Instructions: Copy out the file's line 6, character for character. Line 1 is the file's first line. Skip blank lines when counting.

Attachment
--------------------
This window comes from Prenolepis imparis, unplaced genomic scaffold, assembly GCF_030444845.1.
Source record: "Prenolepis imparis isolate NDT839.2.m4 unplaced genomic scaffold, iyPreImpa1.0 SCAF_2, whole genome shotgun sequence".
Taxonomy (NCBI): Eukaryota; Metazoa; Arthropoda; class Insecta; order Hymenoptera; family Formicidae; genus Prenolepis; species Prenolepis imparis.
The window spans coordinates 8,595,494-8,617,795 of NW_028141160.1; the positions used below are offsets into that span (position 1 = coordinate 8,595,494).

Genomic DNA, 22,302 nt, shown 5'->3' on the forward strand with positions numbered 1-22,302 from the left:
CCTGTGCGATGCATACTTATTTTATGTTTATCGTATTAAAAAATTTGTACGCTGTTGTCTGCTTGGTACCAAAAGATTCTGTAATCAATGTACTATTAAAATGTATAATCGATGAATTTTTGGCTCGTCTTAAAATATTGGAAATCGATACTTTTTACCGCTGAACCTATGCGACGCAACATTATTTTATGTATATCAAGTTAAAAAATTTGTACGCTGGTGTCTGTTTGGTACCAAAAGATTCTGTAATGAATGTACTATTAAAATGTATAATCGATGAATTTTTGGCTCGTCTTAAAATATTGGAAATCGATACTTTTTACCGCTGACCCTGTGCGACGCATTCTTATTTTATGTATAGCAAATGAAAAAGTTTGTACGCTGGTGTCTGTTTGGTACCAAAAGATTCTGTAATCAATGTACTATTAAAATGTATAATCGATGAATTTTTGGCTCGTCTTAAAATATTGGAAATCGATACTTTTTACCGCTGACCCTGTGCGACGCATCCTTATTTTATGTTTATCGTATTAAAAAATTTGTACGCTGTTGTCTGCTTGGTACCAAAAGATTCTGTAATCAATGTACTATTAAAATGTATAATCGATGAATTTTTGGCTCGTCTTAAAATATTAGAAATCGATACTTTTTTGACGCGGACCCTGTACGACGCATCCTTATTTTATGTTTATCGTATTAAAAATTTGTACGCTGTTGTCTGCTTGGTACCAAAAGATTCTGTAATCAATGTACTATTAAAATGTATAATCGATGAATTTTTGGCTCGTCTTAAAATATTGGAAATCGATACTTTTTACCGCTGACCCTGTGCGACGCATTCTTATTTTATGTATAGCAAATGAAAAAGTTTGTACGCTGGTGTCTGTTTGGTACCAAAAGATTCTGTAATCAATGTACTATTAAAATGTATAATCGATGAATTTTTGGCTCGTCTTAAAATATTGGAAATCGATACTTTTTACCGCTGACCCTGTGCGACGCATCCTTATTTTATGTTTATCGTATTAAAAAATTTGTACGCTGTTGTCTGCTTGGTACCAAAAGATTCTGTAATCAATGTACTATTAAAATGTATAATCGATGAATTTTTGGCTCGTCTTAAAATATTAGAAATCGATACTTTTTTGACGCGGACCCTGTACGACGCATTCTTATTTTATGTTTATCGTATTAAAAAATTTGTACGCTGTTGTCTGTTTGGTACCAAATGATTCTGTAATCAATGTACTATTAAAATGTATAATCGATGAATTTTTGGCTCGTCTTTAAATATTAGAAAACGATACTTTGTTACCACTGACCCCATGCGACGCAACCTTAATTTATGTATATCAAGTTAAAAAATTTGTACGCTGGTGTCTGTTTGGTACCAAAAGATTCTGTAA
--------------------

CCTGTGCGATGCATACTTATTTTATGTTTATCGTATTAAAAAATTTGTACGCTGTTGTCTGCTTGGTACCAAAAGATTCTGTAATCAATGTACTATTAAAATGTATAATCGATGAATTTTTGGCTCGTCTTAAAATATTGGAAATCGATACTTTTTACCGCTGAACCTATGCGACGCAACATTATTTTATGTATATCAAGTTAAAAAATTTGTACGCTGGTGTCTGTTTGGTACCAAAAGATTCTGTAATGAATGTACTATTAAAATGTATAATCGATGAATTTTTGGCTCGTCTTAAAATATTGGAAATCGATACTTTTTACCGCTGACCCTGTGCGACGCATTCTTATTTTATGTATAGCAAATGAAAAAGTTTGTACGCTGGTGTCTGTTTGGTACCAAAAGATTCTGTAATCAATGTACTATTAAAATGTATAATCGATGAATTTTTGGCTCGTCTTAAAATATTGGAAATCGATACTTTTTACCGCTGACCCTGTGCGACGCATCCTTATTTTATGTTTATCGTATTAAAAAATTTGTACGCTGTTGTCTGCTTGGTACCAAAAGATTCTGTAATCAATGTACTATTAAAATGTATAATCGATGAATTTTTGGCTCGTCTTAAAATATTAGAAATCGATACTTTTTTGACGCGGACCCTGTACGACGCATCCTTATTTTATGTTTATCGTATTAAAAATTTGTACGCTGTTGTCTGCTTGGTACCAAAAGATTCTGTAATCAATGTACTATTAAAATGTATAATCGATGAATTTTTGGCTCGTCTTAAAATATTGGAAATCGATACTTTTTACCGCTGACCCTGTGCGACGCATTCTTATTTTATGTATAGCAAATGAAAAAGTTTGTACGCTGGTGTCTGTTTGGTACCAAAAGATTCTGTAATCAATGTACTATTAAAATGTATAATCGATGAATTTTTGGCTCGTCTTAAAATATTGGAAATCGATACTTTTTACCGCTGACCCTGTGCGACGCATCCTTATTTTATGTTTATCGTATTAAAAAATTTGTACGCTGTTGTCTGCTTGGTACCAAAAGATTCTGTAATCAATGTACTATTAAAATGTATAATCGATGAATTTTTGGCTCGTCTTAAAATATTAGAAATCGATACTTTTTTGACGCGGACCCTGTACGACGCATTCTTATTTTATGTTTATCGTATTAAAAAATTTGTACGCTGTTGTCTGTTTGGTACCAAATGATTCTGTAATCAATGTACTATTAAAATGTATAATCGATGAATTTTTGGCTCGTCTTTAAATATTAGAAAACGATACTTTGTTACCACTGACCCCATGCGACGCAACCTTAATTTATGTATATCAAGTTAAAAAATTTGTACGCTGGTGTCTGTTTGGTACCAAAAGATTCTGTAA